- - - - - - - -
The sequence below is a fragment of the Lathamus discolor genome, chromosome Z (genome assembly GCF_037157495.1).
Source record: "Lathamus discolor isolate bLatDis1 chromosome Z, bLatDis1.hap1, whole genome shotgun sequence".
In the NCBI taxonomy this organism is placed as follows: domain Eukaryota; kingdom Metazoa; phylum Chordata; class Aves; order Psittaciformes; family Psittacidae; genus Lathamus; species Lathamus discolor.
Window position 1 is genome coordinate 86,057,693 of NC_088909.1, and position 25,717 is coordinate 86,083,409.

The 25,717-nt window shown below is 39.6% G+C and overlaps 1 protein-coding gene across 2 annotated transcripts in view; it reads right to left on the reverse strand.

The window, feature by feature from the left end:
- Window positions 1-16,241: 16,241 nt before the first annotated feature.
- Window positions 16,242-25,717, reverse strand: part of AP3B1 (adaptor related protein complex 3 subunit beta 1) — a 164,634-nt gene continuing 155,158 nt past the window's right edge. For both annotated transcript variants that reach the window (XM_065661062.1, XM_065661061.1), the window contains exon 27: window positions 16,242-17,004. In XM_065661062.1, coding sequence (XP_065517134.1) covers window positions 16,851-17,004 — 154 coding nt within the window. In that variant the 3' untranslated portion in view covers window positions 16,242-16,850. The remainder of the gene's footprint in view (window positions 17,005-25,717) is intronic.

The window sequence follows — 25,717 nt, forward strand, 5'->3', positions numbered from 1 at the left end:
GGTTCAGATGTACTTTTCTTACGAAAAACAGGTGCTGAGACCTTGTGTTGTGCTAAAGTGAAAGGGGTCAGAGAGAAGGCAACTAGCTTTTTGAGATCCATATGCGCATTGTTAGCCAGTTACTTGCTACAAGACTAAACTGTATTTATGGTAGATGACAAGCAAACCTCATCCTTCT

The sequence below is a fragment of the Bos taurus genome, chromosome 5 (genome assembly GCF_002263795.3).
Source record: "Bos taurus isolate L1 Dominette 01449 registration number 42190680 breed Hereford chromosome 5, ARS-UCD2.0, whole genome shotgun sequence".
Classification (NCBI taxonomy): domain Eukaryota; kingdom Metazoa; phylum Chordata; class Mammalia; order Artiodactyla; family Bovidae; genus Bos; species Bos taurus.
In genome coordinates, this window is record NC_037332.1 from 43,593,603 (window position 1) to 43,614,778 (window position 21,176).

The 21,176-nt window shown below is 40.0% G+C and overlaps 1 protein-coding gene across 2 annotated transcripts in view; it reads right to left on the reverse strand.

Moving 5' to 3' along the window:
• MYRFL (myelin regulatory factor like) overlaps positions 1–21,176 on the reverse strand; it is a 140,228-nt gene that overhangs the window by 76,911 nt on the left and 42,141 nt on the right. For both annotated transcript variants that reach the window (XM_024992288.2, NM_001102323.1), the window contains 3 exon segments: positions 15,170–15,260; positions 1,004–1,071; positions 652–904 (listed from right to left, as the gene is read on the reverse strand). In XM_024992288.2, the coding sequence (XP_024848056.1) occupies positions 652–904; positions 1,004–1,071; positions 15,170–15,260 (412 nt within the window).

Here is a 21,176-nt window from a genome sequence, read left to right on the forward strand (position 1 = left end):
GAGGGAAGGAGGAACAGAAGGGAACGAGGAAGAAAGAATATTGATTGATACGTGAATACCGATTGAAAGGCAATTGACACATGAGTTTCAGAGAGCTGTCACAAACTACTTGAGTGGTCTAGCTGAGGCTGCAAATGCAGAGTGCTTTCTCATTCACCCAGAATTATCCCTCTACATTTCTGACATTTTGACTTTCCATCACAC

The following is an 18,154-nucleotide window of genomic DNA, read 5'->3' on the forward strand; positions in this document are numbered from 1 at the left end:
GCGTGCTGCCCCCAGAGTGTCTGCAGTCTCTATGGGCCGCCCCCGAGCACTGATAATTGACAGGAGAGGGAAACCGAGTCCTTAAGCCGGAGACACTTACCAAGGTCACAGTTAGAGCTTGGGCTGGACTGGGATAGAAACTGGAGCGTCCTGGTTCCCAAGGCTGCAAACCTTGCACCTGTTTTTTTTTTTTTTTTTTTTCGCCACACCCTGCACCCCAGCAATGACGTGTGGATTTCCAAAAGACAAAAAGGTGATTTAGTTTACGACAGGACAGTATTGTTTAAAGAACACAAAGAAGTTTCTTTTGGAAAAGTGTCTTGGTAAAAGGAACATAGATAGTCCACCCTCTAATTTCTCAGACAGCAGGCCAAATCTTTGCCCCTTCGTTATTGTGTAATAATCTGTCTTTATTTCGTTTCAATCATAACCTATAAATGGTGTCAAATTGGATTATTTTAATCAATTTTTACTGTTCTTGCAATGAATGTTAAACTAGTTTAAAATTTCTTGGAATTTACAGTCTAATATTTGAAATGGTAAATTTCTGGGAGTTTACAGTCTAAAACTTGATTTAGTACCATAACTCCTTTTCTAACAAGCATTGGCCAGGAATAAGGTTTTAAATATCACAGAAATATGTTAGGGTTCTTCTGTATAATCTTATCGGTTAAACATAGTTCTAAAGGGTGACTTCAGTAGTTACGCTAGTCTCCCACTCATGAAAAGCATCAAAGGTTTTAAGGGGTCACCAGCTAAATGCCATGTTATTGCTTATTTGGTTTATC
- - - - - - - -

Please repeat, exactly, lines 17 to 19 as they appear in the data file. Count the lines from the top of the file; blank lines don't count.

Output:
• MYRFL (myelin regulatory factor like) overlaps positions 1–21,176 on the reverse strand; it is a 140,228-nt gene that overhangs the window by 76,911 nt on the left and 42,141 nt on the right. For both annotated transcript variants that reach the window (XM_024992288.2, NM_001102323.1), the window contains 3 exon segments: positions 15,170–15,260; positions 1,004–1,071; positions 652–904 (listed from right to left, as the gene is read on the reverse strand). In XM_024992288.2, the coding sequence (XP_024848056.1) occupies positions 652–904; positions 1,004–1,071; positions 15,170–15,260 (412 nt within the window).

Here is a 21,176-nt window from a genome sequence, read left to right on the forward strand (position 1 = left end):
GAGGGAAGGAGGAACAGAAGGGAACGAGGAAGAAAGAATATTGATTGATACGTGAATACCGATTGAAAGGCAATTGACACATGAGTTTCAGAGAGCTGTCACAAACTACTTGAGTGGTCTAGCTGAGGCTGCAAATGCAGAGTGCTTTCTCATTCACCCAGAATTATCCCTCTACATTTCTGACATTTTGACTTTCCATCACAC